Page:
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  40. I would have probably broken my neck. Glad he landed ok. My other half is a significantly good carpenter and so we build all our own stuff. I personally love wood and with an older house we felt composite didn’t look right so have done cedar. We’ve finished the planning in a high quality stain that supposedly last years but seems we are only 2 years out I can’t say for sure. All of our railings are cedar that he milled down and I have painted with a good quality cedar recommended paint. Yes it’s work but it gives us the control and the look we wanted.
    I also echo someone else’s suggestion to check at your local home builders store to find out about local contractors. They know who is good or at least they do in my small city. Good luck.

    Liked by 1 person

    1. bernieLynne, you raise a good point about how with wood/cedar we’ll have more control over the color of the deck. Considering the builder grade wood deck on this house has lasted over 20 years [with our care of course] it’s difficult to dismiss using wood again.

      And yes, I am so glad that Z-D wasn’t hurt when the steps gave way. It was a moment, one that we could have done without but did bring home the fact that it’s time to get a new deck.

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  41. I’m glad he wasn’t hurt!! Our decks have always been wood, except one we lived in briefly when we moved to Virginia. We recently purchased a little condo that needs its porch redone. The railing is coming loose. We will replace that with wood to keep in alignment with all the other units, but we did hear that we can use composite for the floor part and will probably do that from a maintenance standpoint. We completely rebuilt our front deck on our current house a few years ago (sometime since I’ve had the blog because I shared it there). Our home is gray and so I went with a whitewashed gray, but it does tend to show more dirt, which given that it’s the north side of the house was probably a mistake. The back deck was already a darker reddish/orange tone so we’ve repainted it that way. My preference for new decks is stain over paint, but I don’t always have a choice. lol. I design and my husband builds, so I have nothing to offer around that. For the front deck, we used wood railings that we did horizontally. The back deck has vertical metal rods between the wood pillars because we purchased the house that way.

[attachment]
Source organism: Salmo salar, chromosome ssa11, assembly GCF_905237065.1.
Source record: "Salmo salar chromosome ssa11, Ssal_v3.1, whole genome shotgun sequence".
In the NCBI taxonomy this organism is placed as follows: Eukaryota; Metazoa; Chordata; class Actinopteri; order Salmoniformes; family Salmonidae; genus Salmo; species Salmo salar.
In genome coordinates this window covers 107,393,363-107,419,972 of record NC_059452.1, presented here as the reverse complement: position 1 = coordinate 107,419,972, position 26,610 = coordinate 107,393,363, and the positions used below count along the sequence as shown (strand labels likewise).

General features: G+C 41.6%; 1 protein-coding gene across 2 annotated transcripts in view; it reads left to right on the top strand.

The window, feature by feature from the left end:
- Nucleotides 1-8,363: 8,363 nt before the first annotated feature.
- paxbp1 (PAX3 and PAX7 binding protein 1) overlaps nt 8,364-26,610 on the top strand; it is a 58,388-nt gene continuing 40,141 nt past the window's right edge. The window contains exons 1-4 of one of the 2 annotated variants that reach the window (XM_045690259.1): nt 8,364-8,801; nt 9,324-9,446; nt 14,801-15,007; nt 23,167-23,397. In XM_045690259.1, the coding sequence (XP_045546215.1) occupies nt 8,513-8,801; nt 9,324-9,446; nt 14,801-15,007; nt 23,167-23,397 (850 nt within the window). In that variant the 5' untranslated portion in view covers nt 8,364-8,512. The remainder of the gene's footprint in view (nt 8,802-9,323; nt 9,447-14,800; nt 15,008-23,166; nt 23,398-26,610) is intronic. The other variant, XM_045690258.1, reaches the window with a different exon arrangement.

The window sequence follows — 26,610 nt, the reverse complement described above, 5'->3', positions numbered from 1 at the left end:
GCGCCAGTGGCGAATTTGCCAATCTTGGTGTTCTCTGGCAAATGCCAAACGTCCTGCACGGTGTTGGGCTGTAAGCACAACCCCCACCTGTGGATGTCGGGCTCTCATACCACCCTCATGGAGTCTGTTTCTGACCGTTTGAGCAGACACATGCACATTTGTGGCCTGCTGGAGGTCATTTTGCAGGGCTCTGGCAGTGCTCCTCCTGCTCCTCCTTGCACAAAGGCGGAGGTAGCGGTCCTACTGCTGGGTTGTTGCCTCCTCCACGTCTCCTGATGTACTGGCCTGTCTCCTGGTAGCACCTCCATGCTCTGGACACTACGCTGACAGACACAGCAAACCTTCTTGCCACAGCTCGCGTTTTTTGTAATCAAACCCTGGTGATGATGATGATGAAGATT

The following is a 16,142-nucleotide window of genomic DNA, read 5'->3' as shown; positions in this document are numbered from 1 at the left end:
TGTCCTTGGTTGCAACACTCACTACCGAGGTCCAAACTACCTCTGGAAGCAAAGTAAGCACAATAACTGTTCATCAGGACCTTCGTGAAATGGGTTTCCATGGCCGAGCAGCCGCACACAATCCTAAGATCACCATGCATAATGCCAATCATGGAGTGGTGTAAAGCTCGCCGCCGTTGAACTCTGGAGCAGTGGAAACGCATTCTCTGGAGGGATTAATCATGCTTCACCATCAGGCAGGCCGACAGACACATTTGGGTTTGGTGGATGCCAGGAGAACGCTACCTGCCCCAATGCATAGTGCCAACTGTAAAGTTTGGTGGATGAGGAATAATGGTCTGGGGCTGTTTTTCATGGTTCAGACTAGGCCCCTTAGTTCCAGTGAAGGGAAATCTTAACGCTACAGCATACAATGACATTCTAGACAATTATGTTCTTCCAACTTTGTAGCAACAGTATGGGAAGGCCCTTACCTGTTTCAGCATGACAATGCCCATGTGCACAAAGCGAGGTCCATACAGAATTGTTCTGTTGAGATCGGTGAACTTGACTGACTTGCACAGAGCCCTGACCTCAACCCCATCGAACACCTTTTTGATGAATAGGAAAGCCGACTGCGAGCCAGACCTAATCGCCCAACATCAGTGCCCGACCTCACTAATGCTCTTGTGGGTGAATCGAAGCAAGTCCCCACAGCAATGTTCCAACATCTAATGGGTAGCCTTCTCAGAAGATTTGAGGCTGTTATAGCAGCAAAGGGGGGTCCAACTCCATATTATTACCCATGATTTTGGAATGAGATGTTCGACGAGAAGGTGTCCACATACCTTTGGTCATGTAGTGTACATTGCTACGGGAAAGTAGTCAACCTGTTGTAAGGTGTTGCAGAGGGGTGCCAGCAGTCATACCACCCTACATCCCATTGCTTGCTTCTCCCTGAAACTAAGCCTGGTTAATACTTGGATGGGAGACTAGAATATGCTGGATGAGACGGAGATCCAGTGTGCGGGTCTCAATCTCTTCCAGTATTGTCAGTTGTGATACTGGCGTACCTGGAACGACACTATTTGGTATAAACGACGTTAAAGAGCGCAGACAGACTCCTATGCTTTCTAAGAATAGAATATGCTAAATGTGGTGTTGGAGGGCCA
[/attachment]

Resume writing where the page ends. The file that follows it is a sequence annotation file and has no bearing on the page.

Best of luck and I hope you are able to find someone sooner!

    Liked by 1 person

    1. Amy, thanks for all the information about your deck experiences. I find your details about colors and stain/paint interesting. On the one hand, considering we’ve had the current wood deck for 20+ years and it’s held together until now, I’m leaning toward wood. But we’re getting older and maintenance will be less *fun* so composite sounds good. I like the idea of metal rods between wood posts, just to add a bit of pizzazz to the deck. We look into the woods so anything that allows us to see more nature would be great.

      Liked by 1 person